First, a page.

This week I am writing about a group of social entrepreneurs who started an apparel company called Someone Somewhere. Their apparel consists of traditional Mexican designs blended into modern western clothing. These entrepreneurs, driven by social impact, are working with indigenous communities in Mexico and introducing their traditional manufacturing methods to the rest of the world. Their value proposition “clothes that are good both for the people who buy them as well as for the people who make them”, highlights the importance of sustainability and the essence of social enterprise, where social impact and income generation together play an essential role in the success of a company.
Someone Somewhere works with the indigenous group by providing them with the designs and materials to produce quality clothing that can be sold at higher prices than their traditional products would. With shirts averaging $30 dollars, the artisans get a higher return on their products.
The company is tackling an issue present since colonial times, and that now threatens millions of indigenous people in Mexico.
According to a report on the “Ability of Impoverished Artisans to Generate a Sustainable Income” by the Mexican National Fund for the Promotion of Artisan Crafts, two types of artisans emerged out of colonial times.
On one hand, there are artisans who inherited large workshops and infrastructure, and therefore the ability to mass produce. These artisans produce the arts and crafts that you find across the country in tourist spots. On the other hand, there’s the type of artisans that moved to isolated communities and continued with traditional manufacturing processes. Sadly for the second group, their craft provides just enough to get by.
Someone Somewhere connects a group of isolated artisans with the world. Their innovative products combine tradition and technology in a project that delivers social impact. The artisans that work with the company earn on average 50% more than they did on their own. They now have financial security and the ability to plan for their future and escape the cycle of poverty. Furthermore, they have managed to empower the most marginalized demographic in Mexico, women. By working with female artisans the company strengthens their role in communities and helps them provide for their families.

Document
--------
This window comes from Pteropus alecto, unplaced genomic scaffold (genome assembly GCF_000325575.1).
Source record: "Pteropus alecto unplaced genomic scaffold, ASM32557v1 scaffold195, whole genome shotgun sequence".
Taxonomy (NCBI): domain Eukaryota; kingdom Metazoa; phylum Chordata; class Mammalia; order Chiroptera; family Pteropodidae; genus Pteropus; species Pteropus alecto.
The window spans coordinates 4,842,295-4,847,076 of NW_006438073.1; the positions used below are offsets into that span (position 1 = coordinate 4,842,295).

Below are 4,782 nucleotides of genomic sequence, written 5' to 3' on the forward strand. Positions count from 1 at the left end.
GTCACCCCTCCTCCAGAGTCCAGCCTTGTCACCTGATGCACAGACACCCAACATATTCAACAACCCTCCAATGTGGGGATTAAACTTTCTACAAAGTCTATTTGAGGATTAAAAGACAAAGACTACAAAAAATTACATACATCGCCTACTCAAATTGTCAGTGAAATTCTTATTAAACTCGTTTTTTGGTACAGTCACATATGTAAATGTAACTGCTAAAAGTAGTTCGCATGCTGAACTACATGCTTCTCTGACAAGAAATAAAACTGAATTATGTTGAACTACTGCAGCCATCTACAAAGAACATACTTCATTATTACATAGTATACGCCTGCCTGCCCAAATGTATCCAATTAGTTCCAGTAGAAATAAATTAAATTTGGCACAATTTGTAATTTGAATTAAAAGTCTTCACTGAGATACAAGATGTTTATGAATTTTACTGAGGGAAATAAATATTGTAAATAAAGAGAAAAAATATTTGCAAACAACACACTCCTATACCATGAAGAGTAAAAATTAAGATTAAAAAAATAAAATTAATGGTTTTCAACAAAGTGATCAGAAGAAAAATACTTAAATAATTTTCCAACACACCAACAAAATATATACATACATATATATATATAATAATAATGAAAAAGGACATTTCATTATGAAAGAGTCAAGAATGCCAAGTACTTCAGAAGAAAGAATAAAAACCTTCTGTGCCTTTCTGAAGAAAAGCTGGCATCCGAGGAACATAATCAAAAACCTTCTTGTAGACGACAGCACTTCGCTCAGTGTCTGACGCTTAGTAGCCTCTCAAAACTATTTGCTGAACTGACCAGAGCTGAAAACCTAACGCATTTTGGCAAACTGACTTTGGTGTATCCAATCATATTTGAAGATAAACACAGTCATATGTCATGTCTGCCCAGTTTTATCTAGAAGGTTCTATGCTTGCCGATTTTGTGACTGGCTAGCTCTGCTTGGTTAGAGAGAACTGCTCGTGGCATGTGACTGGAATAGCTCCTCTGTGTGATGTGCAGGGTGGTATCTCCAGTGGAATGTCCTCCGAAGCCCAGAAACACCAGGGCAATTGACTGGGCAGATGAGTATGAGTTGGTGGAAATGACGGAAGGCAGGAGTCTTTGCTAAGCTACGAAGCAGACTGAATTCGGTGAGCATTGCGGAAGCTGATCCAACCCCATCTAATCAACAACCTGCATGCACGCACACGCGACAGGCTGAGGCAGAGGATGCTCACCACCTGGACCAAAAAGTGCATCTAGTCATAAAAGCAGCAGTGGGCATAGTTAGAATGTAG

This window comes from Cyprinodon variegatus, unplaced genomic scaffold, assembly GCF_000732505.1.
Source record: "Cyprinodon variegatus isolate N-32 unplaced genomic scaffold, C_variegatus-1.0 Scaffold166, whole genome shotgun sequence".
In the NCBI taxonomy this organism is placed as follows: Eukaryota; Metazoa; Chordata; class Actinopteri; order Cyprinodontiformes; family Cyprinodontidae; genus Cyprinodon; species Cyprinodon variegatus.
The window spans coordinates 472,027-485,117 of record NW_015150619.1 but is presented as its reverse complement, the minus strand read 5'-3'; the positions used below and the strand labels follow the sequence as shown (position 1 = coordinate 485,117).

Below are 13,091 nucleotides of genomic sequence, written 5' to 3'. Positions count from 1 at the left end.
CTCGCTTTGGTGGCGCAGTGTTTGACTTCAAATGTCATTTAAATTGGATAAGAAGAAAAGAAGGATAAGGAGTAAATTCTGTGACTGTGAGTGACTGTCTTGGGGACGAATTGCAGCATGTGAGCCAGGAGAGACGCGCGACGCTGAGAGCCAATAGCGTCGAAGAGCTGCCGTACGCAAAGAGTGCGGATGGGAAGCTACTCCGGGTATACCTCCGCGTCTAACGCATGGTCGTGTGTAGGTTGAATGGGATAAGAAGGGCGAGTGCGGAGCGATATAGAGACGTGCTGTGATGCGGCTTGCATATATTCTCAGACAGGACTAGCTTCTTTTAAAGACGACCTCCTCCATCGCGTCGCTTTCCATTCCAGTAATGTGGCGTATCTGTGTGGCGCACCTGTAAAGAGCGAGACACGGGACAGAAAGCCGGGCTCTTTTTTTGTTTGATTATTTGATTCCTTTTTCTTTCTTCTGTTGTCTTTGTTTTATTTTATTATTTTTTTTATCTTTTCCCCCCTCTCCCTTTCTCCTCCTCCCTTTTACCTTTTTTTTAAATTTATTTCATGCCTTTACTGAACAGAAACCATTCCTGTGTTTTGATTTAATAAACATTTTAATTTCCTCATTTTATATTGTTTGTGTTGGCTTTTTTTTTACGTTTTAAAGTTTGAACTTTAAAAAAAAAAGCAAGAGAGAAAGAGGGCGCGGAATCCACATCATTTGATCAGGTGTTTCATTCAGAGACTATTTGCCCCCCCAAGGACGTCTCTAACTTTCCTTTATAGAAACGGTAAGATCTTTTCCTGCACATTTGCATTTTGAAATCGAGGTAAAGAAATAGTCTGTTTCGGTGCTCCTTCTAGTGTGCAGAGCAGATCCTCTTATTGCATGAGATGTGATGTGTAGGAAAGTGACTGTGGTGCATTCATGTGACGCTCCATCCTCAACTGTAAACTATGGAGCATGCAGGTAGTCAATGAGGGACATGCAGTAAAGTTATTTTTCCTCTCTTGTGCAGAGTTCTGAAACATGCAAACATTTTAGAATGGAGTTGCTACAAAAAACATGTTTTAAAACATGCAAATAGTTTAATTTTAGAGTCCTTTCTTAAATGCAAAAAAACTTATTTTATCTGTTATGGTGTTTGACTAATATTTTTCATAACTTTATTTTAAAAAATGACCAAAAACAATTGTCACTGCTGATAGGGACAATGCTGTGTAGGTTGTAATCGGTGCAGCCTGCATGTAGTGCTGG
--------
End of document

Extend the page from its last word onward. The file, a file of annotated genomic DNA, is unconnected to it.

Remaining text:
The challenge they are facing is complicated, according to the company’s website, 7 million artisans in Mexico leave under poverty. Under their current system, artisans work together to deliver high volume orders, creating stronger community bonds. Therefore, as demand for the products increase, there will be a need for more artisans groups to collaborate. The company currently works with 150 artisans and there is area to scale the project.
It is foolish to think that one company can single-handed solve the problems that we as a society have failed to do. Which is why I believe that there is a need for more social entrepreneurs in Mexico to tackle one of the biggest challenges the country faces.
If you have any questions feel free to contact me.